Key Breed Facts
Intelligence / Trainability
Children and Other Pets
Caring for a Italian Greyhound
Average Cost to keep/care for a Italian Greyhound
The Italian Greyhound is the smallest of the "sight" hounds and they were once the preferred dog of royals and nobility. There are some people who believe the mummified remains of similar dogs found in ancient Egyptian tombs may well be the breed's ancestors. They are fragile looking dogs being a much smaller version of their larger Greyhound cousins. Today, they are popular choice with people both here in the UK and elsewhere in the world as companions due to their charming, delicate looks and affectionate, loving natures.
It was the Romans who bought these small hounds with them to other areas of Europe as they marched across the lands during the 6th century BC. It is thought the Italian Greyhound was developed some 4000 years ago in countries we now know as Greece and Turkey, a theory that is helped by decorative arts from this period in history and the skeletal remains of small greyhound-type animals found in these regions of the world. There are mummified dogs found in the tombs of Pharaohs in Ancient Egypt which are thought to be the ancestors of the breed although this is yet to be proved.
Later during the 16th and 17th century, the hounds were often seen in many courts both in Europe and here in the UK, with Mary Queen of Scots and Charles I both owning them. Often depicted by the masters in their paintings, the Italian Greyhound although often used to hunt rabbits, were in the main really bred as companion dogs.
Miniature dogs were held in high esteem by Italians in the Renaissance period and the breed spread further south as its popularity grew throughout the land. The Italian Greyhound as a breed suffered when unscrupulous breeders attempted to cross them with smaller dogs with an end goal being to create even smaller greyhounds. Fortunately, the breed was saved by enthusiasts who through careful and selective breeding managed to rescue these lovely dogs from the brink of extinction. Today, the Italian Greyhound remains a popular choice as companions all over the world, including here in the UK thanks to their adorable looks and kind, loyal natures.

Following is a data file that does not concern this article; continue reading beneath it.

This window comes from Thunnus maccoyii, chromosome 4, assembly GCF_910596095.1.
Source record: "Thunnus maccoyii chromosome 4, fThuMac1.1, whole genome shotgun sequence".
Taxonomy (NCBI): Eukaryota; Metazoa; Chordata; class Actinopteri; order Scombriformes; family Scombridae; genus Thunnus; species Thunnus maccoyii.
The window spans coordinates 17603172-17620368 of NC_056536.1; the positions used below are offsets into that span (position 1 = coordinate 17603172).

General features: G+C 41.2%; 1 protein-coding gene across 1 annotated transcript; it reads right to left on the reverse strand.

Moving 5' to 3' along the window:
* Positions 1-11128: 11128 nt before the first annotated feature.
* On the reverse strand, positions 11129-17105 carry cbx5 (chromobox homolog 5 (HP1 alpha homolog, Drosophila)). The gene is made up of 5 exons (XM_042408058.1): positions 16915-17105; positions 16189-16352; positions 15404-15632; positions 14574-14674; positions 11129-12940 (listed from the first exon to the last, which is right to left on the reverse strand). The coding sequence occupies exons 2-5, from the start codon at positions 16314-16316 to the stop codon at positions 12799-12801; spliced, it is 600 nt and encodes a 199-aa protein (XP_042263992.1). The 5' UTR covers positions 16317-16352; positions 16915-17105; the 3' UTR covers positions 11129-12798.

Height at the withers: Males 33 - 38 cm, Females 33 - 38 cm
Average weight: Males 3.6 - 8.2 kg, Females 3.6 - 8.2 kg
The Italian Greyhound is a smaller version of their larger Greyhound cousins, being slender and delicate, yet larger than other toy breeds. They have long, flat and narrow heads with dogs only having a slight stop. Their muzzles are fine and long with dark coloured noses. They have large eyes with a kind expression in them. Ears are rose shaped and well set back on a dog's head being fine to the touch and which are never pricked. The Italian Greyhound has a strong jaw with a perfect scissor bite where their upper teeth neatly overlap their lower ones. Their necks are long which dogs hold gracefully arched. Shoulders are long and sloping with these fine dogs having straight front legs that are well set under their shoulders.
These little dogs have deep and narrow chests with a nice length to their ribs and brisket. Their backs are slightly arched over their loins and their hindquarters are lean yet powerful with well-muscled thighs and straight, strong back legs. Feet are very hare-like in appearance and their tails are set low being long and fine which dogs carry low.
When it comes to their coat, the Italian Greyhound boasts hair that fine, short and extremely glossy with their skin being supple and fine. The accepted breed colours are as follows:
The Italian Greyhound is a very good choice as a companion dog and loves nothing more than being in the company of people. However, because the breed is so slender and delicate care should be taken when handling them as they can injure easily. A home with older people or no children would be best for IGs because they prefer a quieter and calmer lifestyle. They are highly adaptable by nature and are just at home living in towns as they are in a country environment.